ON THIS PAGE: You will find information about the number of people who are diagnosed with oral and oropharyngeal cancer each year. You will read general information on surviving these diseases. Remember, survival rates depend on several factors. Use the menu to see other pages.
This year, an estimated 49,670 adults (35,720 men and 13,950 women) in the United States will be diagnosed with oral and oropharyngeal cancer. Rates of these cancers are more than twice as high in men as in women. Cancer of the oral cavity is the ninth most common cancer among men. The average age of diagnosis is 62.
Overall, the number of men who develop these cancers has remained similar in recent years, and the number of women diagnosed with these cancers has decreased slightly. However, there has been an increase in HPV-related oral and oropharyngeal cancers among white men and women (see the Risk Factors and Prevention section for more information).
It is estimated that 9,700 deaths (7,000 men and 2,700 women) from these 2 diseases will occur this year.
The 5-year survival rate tells you what percent of people live at least 5 years after the cancer is found. Percent means how many out of 100. The overall 5-year survival rate for people with oral or oropharyngeal cancer is 64%. The 5-year survival rates for white people and black people with oral or oropharyngeal cancer are 66% and 47% respectively.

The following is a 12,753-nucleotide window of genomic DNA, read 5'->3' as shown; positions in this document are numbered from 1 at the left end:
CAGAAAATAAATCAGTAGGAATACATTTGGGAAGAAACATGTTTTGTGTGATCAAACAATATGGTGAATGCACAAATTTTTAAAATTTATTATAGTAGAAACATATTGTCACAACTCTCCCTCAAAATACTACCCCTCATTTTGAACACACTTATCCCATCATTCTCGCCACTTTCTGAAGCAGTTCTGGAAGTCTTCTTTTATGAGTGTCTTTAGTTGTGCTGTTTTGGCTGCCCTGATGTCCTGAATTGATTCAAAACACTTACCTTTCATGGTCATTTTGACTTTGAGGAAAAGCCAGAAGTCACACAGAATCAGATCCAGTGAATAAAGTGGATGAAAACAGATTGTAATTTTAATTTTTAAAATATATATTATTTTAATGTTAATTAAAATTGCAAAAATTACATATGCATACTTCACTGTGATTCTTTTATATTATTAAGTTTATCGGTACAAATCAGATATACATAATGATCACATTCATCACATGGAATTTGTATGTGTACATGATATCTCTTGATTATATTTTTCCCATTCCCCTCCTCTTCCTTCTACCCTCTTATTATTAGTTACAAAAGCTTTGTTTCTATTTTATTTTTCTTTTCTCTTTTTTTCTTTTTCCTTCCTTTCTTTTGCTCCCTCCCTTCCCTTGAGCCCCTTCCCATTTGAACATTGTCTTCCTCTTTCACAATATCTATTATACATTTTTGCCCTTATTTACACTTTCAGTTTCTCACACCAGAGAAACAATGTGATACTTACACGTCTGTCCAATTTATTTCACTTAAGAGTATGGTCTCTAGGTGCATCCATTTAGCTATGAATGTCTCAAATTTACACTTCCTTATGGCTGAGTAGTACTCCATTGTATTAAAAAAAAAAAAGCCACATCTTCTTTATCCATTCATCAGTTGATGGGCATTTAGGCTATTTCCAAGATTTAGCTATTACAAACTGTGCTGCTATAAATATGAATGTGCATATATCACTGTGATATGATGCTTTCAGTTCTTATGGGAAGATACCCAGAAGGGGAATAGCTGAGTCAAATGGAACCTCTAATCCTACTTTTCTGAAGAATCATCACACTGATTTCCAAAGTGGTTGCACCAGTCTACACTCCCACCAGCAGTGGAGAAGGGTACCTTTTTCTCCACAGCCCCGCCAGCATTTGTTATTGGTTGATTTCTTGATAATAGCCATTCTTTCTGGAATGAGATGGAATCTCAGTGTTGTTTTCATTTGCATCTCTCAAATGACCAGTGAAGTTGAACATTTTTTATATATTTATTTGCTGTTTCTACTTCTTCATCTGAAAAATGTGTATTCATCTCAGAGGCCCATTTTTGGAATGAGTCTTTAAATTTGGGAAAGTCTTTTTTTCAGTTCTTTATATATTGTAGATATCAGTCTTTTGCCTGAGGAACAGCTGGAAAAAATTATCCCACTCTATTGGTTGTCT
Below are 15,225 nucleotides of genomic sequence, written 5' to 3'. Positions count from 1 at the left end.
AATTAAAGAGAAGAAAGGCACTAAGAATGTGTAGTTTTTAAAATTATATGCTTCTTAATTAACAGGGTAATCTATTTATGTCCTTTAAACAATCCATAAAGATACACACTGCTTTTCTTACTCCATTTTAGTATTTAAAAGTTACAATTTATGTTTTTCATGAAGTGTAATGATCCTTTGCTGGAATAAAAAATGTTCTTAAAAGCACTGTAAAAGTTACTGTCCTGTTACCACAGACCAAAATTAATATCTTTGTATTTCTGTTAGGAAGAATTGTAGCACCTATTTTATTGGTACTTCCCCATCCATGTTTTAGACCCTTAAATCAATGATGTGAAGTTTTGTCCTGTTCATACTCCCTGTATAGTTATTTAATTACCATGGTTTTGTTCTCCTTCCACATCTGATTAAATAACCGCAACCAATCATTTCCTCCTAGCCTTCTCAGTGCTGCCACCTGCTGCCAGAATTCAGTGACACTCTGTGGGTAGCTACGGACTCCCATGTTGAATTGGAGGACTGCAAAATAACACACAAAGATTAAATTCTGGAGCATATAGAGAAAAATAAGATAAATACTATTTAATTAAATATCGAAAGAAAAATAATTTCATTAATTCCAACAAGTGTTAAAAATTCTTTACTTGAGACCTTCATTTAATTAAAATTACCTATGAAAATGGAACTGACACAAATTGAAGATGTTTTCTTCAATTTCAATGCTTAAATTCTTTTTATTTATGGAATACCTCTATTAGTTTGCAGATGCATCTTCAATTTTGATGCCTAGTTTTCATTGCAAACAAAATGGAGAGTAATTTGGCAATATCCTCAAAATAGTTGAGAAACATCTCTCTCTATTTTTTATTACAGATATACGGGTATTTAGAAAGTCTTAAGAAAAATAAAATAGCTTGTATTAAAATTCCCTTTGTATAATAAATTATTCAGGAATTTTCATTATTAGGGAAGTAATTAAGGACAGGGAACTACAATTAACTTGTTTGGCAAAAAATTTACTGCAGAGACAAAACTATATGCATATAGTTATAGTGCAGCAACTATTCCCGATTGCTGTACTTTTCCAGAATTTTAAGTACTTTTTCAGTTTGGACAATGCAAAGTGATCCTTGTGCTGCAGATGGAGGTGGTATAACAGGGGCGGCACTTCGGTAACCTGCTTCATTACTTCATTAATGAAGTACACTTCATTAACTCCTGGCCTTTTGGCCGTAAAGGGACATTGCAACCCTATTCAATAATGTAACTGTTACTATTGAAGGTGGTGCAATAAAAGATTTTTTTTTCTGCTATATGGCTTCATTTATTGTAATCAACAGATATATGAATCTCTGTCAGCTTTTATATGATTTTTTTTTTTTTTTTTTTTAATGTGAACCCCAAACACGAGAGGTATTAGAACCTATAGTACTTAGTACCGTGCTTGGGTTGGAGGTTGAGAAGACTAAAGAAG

If the cancer is diagnosed at an early stage, the 5-year survival rate is 83%. For white people diagnosed at an early stage, the rate is also 83%. For black people diagnosed at an early stage, the survival rate is 79%. About 30% of oral and oropharyngeal cancers are diagnosed at this stage. If the cancer has spread to surrounding tissues or organs and/or the regional lymph nodes, the overall 5-year survival rate is 63%. If the cancer has spread to a distant part of the body, the overall 5-year survival rate is 38%. Survival rates for oral and oropharyngeal cancer vary widely depending on the original location, whether the cancer is related to HPV, and the extent of the disease.
For oropharyngeal cancer, the 5-year survival rate is 43%. Approximately 14% of people are diagnosed with the disease in its earliest stage, while 55% are diagnosed at the regional stage.
It is important to remember that statistics on the survival rates for people with oral and oropharyngeal cancer are an estimate. The estimate comes from annual data based the number of people with these cancers in the United States. Also, experts measure the survival statistics every 5 years. So the estimate may not show the results of better diagnosis or treatment available for less than 5 years. People should talk with their doctor if they have questions about this information. Learn more about understanding statistics.
Statistics adapted from the American Cancer Society’s (ACS) publication, Cancer Facts & Figures 2017, and the ACS website.
The next section in this guide is Medical Illustrations. It offers drawings of body parts often affected by these diseases. Or, use the menu on the left side of your screen to choose another section to continue reading this guide.